The following entry appeared in the Victorian publication London, Past and Present by Henry Benjamin Wheatley (1838-1917)
Publication date: 1891
Publisher London : John Murray, Albemarle Street
Abchurch Lane connecting LOMBARD STREET with CANNON STREET, was so named from the parish of St. Mary Abchurch, or Upchurch, as Stow says he had seen it written. Mr. John Moore, “author of the celebrated worm-powder” (d. 1737), lived in this lane.
Oh learned friend of Abchurch Lane,
Who sett’st our entrails free !
Vain is thy art, thy powder vain,
Since worms shall eat e’en thee. – POPE.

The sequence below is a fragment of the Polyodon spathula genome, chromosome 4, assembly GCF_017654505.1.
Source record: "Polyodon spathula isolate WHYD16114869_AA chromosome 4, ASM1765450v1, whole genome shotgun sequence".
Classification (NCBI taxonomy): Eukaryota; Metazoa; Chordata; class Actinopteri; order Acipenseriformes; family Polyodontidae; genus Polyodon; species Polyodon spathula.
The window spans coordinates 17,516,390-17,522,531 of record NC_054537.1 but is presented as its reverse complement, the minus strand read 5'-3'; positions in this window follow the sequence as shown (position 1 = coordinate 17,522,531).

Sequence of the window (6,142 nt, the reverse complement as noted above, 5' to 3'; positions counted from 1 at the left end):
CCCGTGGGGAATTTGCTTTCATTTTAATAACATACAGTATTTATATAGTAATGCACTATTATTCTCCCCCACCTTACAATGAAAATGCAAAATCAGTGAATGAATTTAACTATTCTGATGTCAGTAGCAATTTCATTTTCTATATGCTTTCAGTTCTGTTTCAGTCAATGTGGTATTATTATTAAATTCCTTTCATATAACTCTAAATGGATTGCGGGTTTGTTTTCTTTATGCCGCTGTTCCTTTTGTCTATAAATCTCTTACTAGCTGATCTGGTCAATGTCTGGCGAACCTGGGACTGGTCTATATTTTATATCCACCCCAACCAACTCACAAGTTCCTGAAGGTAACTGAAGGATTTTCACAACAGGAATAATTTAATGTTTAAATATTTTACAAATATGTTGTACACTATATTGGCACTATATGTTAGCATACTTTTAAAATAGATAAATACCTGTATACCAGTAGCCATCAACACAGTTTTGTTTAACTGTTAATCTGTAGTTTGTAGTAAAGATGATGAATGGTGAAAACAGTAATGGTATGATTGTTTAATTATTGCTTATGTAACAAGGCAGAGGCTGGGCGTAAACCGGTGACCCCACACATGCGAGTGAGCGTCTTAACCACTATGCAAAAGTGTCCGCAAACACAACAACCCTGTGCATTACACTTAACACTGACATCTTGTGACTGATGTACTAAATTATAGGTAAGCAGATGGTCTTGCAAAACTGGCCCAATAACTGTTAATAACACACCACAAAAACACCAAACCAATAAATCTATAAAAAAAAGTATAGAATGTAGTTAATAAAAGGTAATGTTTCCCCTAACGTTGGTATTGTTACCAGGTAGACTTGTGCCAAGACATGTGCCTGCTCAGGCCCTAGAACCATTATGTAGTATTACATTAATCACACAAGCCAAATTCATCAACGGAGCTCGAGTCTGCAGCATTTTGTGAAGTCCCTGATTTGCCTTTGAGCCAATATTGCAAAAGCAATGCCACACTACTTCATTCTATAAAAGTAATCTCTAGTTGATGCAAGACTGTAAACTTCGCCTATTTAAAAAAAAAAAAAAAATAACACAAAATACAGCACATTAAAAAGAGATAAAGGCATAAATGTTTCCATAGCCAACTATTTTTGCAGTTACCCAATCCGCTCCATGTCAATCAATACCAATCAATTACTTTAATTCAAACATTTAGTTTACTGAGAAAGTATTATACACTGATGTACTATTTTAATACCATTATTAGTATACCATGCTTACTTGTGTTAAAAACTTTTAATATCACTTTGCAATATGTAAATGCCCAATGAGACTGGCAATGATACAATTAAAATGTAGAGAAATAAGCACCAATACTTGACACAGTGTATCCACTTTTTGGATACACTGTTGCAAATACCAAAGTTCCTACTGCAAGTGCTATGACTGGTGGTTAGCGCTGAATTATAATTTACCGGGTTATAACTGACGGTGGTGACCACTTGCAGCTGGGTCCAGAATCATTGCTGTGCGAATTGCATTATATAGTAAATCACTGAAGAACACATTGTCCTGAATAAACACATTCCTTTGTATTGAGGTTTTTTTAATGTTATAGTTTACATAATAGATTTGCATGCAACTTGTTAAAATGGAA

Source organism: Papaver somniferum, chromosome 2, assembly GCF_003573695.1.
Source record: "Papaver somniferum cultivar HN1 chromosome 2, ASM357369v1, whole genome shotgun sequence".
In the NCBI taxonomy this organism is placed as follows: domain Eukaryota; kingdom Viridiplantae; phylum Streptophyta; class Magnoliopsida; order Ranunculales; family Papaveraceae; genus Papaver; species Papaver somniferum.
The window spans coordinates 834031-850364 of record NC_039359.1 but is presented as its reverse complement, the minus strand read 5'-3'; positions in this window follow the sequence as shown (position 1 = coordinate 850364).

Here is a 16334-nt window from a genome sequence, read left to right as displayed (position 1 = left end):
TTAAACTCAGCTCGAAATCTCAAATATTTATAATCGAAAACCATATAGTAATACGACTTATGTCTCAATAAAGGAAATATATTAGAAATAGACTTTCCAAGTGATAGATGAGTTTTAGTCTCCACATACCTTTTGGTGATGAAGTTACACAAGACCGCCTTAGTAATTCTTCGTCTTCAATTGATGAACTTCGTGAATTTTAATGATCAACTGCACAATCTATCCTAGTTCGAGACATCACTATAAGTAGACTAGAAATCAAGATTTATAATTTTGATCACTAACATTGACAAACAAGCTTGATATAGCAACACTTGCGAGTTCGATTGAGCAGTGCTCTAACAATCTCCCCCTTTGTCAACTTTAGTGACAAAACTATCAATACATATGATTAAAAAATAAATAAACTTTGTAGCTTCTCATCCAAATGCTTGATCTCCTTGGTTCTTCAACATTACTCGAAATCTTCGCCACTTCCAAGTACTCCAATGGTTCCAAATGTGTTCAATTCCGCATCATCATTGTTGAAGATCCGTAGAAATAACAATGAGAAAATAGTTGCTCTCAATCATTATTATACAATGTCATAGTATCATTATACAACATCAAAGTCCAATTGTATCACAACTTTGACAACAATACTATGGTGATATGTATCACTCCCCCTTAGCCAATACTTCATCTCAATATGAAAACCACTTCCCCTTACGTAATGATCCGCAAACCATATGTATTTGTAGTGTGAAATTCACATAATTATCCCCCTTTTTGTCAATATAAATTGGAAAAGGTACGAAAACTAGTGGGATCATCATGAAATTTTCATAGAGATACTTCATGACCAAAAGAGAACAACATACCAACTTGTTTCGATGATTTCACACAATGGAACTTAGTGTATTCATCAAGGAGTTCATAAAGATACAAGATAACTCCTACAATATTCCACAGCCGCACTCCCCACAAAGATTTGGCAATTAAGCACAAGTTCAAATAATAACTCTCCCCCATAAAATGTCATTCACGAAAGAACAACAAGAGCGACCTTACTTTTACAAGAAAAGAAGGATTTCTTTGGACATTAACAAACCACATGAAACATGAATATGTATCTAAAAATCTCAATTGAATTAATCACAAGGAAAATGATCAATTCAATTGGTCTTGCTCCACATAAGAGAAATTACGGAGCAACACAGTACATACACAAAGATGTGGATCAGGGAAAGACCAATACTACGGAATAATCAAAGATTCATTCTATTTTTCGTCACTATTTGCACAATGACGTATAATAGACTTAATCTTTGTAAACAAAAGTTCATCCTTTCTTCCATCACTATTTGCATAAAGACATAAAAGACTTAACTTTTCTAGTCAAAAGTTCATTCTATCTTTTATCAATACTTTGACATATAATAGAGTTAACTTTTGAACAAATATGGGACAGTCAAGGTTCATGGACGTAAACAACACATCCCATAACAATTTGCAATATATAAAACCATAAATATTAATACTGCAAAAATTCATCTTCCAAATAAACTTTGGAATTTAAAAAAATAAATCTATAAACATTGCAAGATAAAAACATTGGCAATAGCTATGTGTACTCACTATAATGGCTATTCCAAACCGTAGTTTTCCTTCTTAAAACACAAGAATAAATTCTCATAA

In the open square called Abchurch Yard, at the junction of Sherborne Lane, is the church of St. Mary Abchurch, designed by Sir Christopher Wren in 1686.
Here, in the house of Thomas Shepherd, ” a merchant upon Change,” in the reign of Charles II., William Lord Russell, Algernon Sidney, the Duke of Monmouth, and others opposed to the party of the Duke of York, were accustomed to meet. The Mother Wells, whose cakes or “pasties” are celebrated in Webster’s Northward Ho (1607) and Haughton’s Englishman for my Money (1616, acted 1598), had her establishment in this lane. Burn describes a token of John Lucas at the White Bear “in Abchurch Lane, 1665, his half-peny.” The White Bear was destroyed in the Great Fire of 1666. Five and twenty years later Abchurch Lane could boast of a still more celebrated tavern and eating-house.